MacArthur, John Angus
John Angus McArthur was born on 5 March 1893 in Rat Portage (later renamed Kenora), Ontario. Although his parents and siblings all used McArthur as the spelling of their surname, John consistently used MacArthur. His father Daniel McArthur was from Newcastle, Nova Scotia while his mother Florence/Flora McDougall was from Antigonish, Nova Scotia. The couple married on 26 April 1892 in Rat Portage where Dan worked as an engineer. Children born to the family in Rat Portage/Norman/Kenora were John, Lawrence James (1895), May Isabelle (1898-1898), Anna Elizabeth (1899), Gertrude (1901), and Florence (1906). At some point after the 1911 census the family moved to Winnipeg, Manitoba.
With the onset of conscription in the latter part of the war, John had his medical examination in mid October of 1917 in Winnipeg and was called up for service on 3 January 1918. At the time he was living at home and working as a machinist, giving his father Dan as next of kin. Assigned as a Private to the 1st Depot Battalion, Manitoba Regiment, with the 2nd Draft John embarked from Halifax aboard the Grampian on 5 February 1918.
Once in England John was taken on strength with the 18th Reserve Battalion and then drafted to the 8th Battalion in mid May for service overseas. The final period of the war, now called the Hundred Days Offensive, began in August with a four-day battle near Amiens in France. The 8th Battalion moved into the front line on the second day, 9 August, with John sustaining a gunshot wound to the right shoulder that day. He was admitted to the No 22 General Hospital in Camiers on the 11th and then to the No 6 Convalescent Depot in Г‰taples on the 17th. On 19 October he was admitted to the No 7 Canadian General Hospital, also in Г‰taples, with influenza. He was discharged to the No 3 Medical Board Depot on the 29th and rejoined the 8th Battalion on the 27th of December. In late March of 1919 John returned to England, embarking for Canada aboard the Empress of Britain on 26 April. He was discharged from service on demobilization on 8 May in Winnipeg, intended residence given as with his parents on Hargrave Street.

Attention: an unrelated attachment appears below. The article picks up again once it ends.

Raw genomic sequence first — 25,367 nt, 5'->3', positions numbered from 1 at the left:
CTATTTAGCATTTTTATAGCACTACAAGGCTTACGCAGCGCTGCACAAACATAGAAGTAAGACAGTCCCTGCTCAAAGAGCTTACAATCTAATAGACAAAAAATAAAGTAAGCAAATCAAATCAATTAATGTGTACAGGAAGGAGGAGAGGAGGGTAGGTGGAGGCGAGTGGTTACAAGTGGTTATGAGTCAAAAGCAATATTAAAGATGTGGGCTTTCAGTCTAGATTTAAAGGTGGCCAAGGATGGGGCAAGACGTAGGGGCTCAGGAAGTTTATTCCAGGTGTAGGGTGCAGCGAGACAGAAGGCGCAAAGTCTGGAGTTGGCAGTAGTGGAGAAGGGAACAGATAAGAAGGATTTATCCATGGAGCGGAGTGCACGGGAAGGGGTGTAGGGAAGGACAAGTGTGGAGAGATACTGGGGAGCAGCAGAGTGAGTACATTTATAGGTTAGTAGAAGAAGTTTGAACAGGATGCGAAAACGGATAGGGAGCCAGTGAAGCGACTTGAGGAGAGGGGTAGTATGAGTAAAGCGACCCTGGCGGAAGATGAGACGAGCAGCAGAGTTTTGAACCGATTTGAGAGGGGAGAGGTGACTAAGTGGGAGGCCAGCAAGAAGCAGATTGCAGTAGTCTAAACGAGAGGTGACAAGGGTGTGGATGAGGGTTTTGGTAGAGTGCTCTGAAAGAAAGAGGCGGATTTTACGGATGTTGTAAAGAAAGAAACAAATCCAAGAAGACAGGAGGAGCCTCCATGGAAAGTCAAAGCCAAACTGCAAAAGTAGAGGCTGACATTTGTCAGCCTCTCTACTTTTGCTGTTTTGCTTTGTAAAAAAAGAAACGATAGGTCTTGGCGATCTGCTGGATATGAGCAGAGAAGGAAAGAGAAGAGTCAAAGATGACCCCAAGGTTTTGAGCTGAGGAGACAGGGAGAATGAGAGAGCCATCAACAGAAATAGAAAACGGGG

Although living in Winnipeg at the time, John’s brother Lawrence
signed his recruitment papers under the Military Service Act in late May of 1918 in Toronto, serving overseas with the 19th Battalion from early November 1918 and returning to Canada in March of 1919.
On 1 July 1922, in Winnipeg, John married Winnifred (Winnie) Myers. Born on 6 October 1901 in the Township of Dereham, Oxford, Ontario, Winnie was the daughter of William Henry Myers and Helena Eliza Dennis. By the time of the 1911 census the family had been living in Winnipeg. Over the years John worked as a machinist for the Canadian National Railway in the Transcona area of Winnipeg, retiring in 1957. He and Winnie gave birth to one child, son Colin.
John died on 17 March 1985 at Victoria General Hospital in Winnipeg. At the time of his death he was survived by is wife Winnie and son Colin. He was predeceased by his parents Daniel (1939) and Florence (1955), both interred in St Mary’s Cemetery in Winnipeg, as well as siblings Lawrence (1954, Chicago), May Isabella in infancy, Anna Elizabeth (James) Gilchrist (1974, Toronto), Gertrude (Richard) Kerry (1971, Vancouver), Daniel (1979, Winnipeg), and according to an online family tree Florence in 1972 in Grand Falls, Newfoundland. John’s son Colin died suddenly on 4 March 1990, followed by his wife Winnie on 8 December 1993, both in Winnipeg. Chapel Lawn Memorial Gardens in Winnipeg were in charge of the arrangements for John and Winnie, with disposition elsewhere.